The Cutting Edge
Seven years ago, Chris (David Sturzaker) and Anna (Jasmine Hyde) chucked in their jobs on a smart art magazine and bought a place in the country where they have been struggling to become organic and self-sufficient without real success. When an eccentric elderly lady turns up who knew the place in the past, they learn it used to be thought infertile and not farmable. That infertility is reflected in the lives of its characters and in a critical look at the art world.
Chris had realised that his writing for gallery catalogues and as a critic had the knack of making banal work sound interesting, giving it value. He turned his back on a success that got him into Private Eye’s pseuds’ corner. (There is a backstory of a breakdown that the play doesn’t explore.) Now an artist is pestering Peter to write a hagiographic book about him. For now, he is resisting but they could desperately do with the money.
Local friend widower Peter (James Clyde) pops in for a chat. He’s a retired librarian and an amateur poet and painter with an exhibition coming up. He’s better off, wants to help them with money. Originally Chris’s friend, he’s lonely, becomes perhaps a little too close to Anna.
While Peter has gone off to get champagne for the dinner party for which Anna is preparing, Chris is busy out back and Anna upstairs, a stranger walks in and starts to look around. It’s Elvira who, as a young woman knew this house as a place for hedonistic bohemian parties back in the 1930s. She too was an artist and has been brought there riding pillion by Zak who also went to art school but dropped out to join a rock band. He admits, “it wasn’t very good, but it was what people wanted.”
They are an odd pairing: she with a posh voice and once quite well-known, he rather raddled East End, but recognising the life force in each other and bonding as they roar around on his Harley Davidson.
Michael Feast’s Zak may be kindly natured but his earthy energy is explosive in contrast to the gentility of the others, but even he seems pale set against Elvira’s elderly egocentricity and Maggie Steed’s stunning performance. Zak wheedles a refill for his glass but, when she asks for a gin and tonic, you feel bound to produce it. It is a big performance of a big personality. If it seems OTT, that’s Elvira and anyone who has known someone from those bohemian times will recognise its rightness. It is both very funny and very touching.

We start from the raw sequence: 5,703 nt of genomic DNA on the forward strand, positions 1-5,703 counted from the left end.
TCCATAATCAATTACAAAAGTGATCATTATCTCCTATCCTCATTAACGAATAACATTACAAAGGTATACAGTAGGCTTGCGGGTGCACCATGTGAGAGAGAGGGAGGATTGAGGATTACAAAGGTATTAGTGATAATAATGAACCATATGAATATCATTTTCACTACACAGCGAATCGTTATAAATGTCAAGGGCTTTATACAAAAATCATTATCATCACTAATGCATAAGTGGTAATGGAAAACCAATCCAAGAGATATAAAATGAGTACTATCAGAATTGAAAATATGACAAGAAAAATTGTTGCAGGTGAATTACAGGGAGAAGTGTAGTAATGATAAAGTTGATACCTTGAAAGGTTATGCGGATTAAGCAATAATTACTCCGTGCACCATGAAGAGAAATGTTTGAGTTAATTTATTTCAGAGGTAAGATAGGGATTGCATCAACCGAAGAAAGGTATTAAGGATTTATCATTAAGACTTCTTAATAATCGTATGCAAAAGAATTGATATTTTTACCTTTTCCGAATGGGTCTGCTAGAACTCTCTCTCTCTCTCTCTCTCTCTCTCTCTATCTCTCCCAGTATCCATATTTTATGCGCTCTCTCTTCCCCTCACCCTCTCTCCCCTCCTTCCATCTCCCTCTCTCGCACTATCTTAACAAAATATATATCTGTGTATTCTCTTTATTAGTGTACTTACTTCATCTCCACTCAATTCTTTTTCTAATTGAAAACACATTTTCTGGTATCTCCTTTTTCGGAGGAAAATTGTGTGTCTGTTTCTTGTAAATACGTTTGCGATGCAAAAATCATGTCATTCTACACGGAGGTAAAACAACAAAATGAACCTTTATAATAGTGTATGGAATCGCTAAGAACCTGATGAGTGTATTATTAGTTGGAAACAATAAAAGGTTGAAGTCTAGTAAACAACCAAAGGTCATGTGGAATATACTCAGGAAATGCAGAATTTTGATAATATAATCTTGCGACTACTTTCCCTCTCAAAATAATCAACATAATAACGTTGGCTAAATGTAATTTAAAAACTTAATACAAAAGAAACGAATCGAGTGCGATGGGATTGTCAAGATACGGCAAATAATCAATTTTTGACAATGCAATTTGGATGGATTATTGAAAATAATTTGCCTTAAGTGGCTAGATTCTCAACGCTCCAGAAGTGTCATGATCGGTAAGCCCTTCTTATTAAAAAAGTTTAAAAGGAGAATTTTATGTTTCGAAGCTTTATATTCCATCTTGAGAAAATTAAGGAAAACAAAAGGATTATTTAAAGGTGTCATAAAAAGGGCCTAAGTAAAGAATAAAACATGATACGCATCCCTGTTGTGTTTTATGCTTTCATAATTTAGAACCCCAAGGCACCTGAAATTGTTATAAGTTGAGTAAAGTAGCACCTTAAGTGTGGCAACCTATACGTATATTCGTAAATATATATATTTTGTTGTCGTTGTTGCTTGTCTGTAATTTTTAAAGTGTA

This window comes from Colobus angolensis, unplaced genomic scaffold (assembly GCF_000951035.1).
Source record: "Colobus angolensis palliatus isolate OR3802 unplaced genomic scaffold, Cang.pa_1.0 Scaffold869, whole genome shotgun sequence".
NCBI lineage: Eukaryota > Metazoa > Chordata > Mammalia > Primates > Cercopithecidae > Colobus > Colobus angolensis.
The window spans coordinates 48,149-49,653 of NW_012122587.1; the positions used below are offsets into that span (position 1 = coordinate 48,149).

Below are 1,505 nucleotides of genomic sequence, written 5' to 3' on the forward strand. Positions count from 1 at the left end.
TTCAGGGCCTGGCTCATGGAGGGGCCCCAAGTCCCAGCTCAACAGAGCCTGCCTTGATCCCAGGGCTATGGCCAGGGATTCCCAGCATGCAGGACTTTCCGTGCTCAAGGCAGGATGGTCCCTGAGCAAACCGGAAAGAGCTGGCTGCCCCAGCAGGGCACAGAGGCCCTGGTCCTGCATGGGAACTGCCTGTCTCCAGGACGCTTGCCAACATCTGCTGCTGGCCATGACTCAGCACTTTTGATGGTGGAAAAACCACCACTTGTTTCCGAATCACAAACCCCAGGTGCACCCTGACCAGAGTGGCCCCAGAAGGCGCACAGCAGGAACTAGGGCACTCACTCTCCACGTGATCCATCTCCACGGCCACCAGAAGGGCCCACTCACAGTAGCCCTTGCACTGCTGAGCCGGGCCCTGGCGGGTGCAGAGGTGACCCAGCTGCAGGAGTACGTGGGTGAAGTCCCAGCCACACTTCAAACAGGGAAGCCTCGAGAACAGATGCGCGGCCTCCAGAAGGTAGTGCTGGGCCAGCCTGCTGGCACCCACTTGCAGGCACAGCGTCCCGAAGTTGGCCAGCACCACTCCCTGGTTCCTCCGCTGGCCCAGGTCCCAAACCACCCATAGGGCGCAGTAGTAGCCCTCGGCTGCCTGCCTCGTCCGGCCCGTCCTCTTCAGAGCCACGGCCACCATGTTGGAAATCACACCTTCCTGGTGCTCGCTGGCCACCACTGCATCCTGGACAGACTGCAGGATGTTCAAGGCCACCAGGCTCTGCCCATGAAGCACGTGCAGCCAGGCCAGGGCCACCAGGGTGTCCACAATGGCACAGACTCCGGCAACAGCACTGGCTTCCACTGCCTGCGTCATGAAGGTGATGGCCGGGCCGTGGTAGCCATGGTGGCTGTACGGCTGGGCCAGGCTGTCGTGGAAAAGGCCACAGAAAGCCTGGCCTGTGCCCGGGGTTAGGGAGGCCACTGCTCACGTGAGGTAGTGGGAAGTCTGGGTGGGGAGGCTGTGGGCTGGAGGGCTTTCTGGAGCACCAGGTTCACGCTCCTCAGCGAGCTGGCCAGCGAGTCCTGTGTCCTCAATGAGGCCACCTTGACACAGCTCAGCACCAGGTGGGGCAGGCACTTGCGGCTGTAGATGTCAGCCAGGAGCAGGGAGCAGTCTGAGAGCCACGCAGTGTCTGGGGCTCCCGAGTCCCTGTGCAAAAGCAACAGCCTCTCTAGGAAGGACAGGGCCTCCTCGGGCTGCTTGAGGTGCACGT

In setting things up, the play could perhaps be tightened and, when it gets on to discussing the value of art (monetary and otherwise), it could dig deeper. It skirts over comparisons between representational and abstract and whom art is for but is cogent in describing how phoney critical opinion can control reaction and on the way the market needs not only to promote new art but to reassure investors of its ongoing value when fresh movements have replaced the old ones.
While discussing art and the shock of the new, intruders Elvira and Zak act like the shock of the old in unbalancing Chris and Anna’s eco-friendly existence. They get performances to relish that could overbalance writer Jack Shepherd’s production, though the younger couple are not played so sincerely.
Reviewer: Howard Loxton